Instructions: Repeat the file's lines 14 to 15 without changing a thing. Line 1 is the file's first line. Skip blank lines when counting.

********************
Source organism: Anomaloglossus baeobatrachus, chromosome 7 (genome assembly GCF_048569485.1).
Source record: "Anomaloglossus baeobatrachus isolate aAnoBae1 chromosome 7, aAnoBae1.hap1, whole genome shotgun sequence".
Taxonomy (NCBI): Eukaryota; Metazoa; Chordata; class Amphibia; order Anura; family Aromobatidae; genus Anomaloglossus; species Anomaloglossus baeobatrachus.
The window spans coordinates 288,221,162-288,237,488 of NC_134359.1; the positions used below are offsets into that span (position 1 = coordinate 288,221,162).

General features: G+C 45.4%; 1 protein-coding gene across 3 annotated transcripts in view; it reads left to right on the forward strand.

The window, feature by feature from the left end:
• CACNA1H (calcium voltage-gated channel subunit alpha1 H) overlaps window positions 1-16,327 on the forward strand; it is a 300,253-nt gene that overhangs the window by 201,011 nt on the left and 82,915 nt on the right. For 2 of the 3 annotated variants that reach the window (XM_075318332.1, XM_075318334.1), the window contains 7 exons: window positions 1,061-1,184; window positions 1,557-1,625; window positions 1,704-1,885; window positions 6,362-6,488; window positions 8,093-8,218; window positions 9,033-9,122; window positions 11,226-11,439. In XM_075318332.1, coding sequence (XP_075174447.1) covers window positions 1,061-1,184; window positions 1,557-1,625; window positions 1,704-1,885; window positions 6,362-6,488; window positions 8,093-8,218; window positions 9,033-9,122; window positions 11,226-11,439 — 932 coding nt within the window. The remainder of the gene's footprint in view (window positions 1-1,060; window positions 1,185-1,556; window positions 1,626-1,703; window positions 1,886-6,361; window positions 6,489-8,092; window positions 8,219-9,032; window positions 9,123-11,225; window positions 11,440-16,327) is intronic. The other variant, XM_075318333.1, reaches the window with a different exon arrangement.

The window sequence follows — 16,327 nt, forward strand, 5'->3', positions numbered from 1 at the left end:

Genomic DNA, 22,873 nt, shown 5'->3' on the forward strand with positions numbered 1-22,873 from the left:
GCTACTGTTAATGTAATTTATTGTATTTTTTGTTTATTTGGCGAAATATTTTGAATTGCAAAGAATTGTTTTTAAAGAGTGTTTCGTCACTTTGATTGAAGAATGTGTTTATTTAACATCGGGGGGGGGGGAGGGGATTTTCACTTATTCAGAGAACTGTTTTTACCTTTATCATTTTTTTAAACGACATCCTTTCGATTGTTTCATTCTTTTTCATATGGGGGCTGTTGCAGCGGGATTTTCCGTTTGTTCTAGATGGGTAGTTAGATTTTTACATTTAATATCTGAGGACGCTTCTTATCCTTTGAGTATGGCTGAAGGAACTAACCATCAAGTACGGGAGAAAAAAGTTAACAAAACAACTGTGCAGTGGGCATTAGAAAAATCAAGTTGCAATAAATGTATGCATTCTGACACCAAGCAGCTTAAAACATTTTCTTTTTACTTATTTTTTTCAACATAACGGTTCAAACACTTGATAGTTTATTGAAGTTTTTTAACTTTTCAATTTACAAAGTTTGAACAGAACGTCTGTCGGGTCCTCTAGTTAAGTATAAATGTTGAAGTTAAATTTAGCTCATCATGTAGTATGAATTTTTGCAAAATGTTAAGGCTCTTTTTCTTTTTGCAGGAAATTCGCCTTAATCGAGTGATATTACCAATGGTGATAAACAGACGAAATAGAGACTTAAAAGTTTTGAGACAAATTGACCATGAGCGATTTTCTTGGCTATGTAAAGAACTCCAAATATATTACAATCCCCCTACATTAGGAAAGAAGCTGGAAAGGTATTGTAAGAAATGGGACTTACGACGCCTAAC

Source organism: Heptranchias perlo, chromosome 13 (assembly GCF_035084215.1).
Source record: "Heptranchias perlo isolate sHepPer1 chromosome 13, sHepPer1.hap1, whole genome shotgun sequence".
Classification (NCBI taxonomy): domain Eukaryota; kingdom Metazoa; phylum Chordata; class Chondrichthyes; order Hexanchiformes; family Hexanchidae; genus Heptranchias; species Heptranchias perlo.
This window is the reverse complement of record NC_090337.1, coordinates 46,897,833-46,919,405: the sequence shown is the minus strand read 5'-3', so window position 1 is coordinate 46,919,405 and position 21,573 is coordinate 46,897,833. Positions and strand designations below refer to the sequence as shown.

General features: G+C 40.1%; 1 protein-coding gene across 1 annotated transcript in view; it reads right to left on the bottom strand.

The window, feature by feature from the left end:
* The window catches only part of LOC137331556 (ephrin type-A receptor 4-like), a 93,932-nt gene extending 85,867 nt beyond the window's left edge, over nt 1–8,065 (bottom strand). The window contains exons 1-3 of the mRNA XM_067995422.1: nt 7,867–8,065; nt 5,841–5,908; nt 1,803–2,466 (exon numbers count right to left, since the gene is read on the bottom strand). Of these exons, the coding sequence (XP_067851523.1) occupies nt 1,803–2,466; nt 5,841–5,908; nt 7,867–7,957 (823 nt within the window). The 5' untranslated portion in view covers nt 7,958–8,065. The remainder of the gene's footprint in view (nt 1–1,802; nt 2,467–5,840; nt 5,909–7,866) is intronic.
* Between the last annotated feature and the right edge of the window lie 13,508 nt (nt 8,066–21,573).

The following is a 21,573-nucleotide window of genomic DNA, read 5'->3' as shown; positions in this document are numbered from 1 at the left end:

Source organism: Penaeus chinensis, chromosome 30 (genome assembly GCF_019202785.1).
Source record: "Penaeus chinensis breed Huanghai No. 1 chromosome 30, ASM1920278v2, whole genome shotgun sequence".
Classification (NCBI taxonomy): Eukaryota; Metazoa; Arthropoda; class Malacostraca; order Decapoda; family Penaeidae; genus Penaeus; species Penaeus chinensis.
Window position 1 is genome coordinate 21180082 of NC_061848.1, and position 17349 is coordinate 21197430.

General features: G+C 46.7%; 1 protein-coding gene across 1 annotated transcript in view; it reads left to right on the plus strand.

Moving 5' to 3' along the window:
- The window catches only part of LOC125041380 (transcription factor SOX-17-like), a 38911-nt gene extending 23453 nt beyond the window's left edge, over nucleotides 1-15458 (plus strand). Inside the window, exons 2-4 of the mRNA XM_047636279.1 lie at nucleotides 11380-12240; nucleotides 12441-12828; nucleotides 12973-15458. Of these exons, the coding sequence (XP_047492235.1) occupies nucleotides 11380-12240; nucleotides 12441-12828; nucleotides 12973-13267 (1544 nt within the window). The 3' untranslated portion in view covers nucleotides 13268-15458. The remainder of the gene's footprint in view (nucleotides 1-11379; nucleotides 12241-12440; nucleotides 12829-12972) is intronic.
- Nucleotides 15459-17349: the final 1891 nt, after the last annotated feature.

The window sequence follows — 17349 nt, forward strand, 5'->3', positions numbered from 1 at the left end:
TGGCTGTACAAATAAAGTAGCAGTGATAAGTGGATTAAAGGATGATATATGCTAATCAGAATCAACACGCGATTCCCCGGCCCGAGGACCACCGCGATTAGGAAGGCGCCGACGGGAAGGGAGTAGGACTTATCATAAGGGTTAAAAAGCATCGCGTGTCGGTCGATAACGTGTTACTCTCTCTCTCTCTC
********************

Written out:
This window is the reverse complement of record NC_090337.1, coordinates 46,897,833-46,919,405: the sequence shown is the minus strand read 5'-3', so window position 1 is coordinate 46,919,405 and position 21,573 is coordinate 46,897,833. Positions and strand designations below refer to the sequence as shown.

General features: G+C 40.1%; 1 protein-coding gene across 1 annotated transcript in view; it reads right to left on the bottom strand.